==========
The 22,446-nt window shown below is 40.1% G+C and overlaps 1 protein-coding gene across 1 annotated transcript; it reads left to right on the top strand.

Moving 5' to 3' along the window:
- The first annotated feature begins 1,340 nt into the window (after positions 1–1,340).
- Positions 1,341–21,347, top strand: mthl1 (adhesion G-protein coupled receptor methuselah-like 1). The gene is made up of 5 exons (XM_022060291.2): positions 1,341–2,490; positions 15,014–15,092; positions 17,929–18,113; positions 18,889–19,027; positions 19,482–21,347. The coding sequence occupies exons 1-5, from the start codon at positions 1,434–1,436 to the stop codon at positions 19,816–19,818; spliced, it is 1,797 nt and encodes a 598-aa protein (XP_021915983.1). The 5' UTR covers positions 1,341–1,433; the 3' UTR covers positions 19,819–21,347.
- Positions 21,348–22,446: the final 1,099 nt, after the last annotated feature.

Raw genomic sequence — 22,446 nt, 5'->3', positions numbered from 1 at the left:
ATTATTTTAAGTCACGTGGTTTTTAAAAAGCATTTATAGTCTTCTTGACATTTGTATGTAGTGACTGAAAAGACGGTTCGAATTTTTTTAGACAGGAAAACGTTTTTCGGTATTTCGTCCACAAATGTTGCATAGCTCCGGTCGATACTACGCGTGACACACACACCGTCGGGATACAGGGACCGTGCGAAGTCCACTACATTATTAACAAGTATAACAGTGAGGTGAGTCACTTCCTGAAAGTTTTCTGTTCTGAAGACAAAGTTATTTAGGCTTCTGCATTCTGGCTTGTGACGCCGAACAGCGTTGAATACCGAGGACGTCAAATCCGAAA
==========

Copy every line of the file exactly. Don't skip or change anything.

The 22,446-nt window shown below is 40.1% G+C and overlaps 1 protein-coding gene across 1 annotated transcript; it reads left to right on the top strand.

Moving 5' to 3' along the window:
- The first annotated feature begins 1,340 nt into the window (after positions 1–1,340).
- Positions 1,341–21,347, top strand: mthl1 (adhesion G-protein coupled receptor methuselah-like 1). The gene is made up of 5 exons (XM_022060291.2): positions 1,341–2,490; positions 15,014–15,092; positions 17,929–18,113; positions 18,889–19,027; positions 19,482–21,347. The coding sequence occupies exons 1-5, from the start codon at positions 1,434–1,436 to the stop codon at positions 19,816–19,818; spliced, it is 1,797 nt and encodes a 598-aa protein (XP_021915983.1). The 5' UTR covers positions 1,341–1,433; the 3' UTR covers positions 19,819–21,347.
- Positions 21,348–22,446: the final 1,099 nt, after the last annotated feature.

Raw genomic sequence — 22,446 nt, 5'->3', positions numbered from 1 at the left:
ATTATTTTAAGTCACGTGGTTTTTAAAAAGCATTTATAGTCTTCTTGACATTTGTATGTAGTGACTGAAAAGACGGTTCGAATTTTTTTAGACAGGAAAACGTTTTTCGGTATTTCGTCCACAAATGTTGCATAGCTCCGGTCGATACTACGCGTGACACACACACCGTCGGGATACAGGGACCGTGCGAAGTCCACTACATTATTAACAAGTATAACAGTGAGGTGAGTCACTTCCTGAAAGTTTTCTGTTCTGAAGACAAAGTTATTTAGGCTTCTGCATTCTGGCTTGTGACGCCGAACAGCGTTGAATACCGAGGACGTCAAATCCGAAA